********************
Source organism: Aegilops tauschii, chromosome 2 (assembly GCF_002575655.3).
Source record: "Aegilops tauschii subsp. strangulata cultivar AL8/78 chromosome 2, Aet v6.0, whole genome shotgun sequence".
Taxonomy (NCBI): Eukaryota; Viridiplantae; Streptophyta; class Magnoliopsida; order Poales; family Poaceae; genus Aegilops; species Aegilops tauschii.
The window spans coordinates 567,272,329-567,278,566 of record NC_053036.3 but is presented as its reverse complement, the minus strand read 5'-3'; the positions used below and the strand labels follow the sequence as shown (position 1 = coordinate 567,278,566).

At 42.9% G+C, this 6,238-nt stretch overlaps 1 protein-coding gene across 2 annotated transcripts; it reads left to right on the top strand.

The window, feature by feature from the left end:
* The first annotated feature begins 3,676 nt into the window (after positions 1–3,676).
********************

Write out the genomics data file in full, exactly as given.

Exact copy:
Source organism: Aegilops tauschii, chromosome 2 (assembly GCF_002575655.3).
Source record: "Aegilops tauschii subsp. strangulata cultivar AL8/78 chromosome 2, Aet v6.0, whole genome shotgun sequence".
Taxonomy (NCBI): Eukaryota; Viridiplantae; Streptophyta; class Magnoliopsida; order Poales; family Poaceae; genus Aegilops; species Aegilops tauschii.
The window spans coordinates 567,272,329-567,278,566 of record NC_053036.3 but is presented as its reverse complement, the minus strand read 5'-3'; the positions used below and the strand labels follow the sequence as shown (position 1 = coordinate 567,278,566).

At 42.9% G+C, this 6,238-nt stretch overlaps 1 protein-coding gene across 2 annotated transcripts; it reads left to right on the top strand.

The window, feature by feature from the left end:
* The first annotated feature begins 3,676 nt into the window (after positions 1–3,676).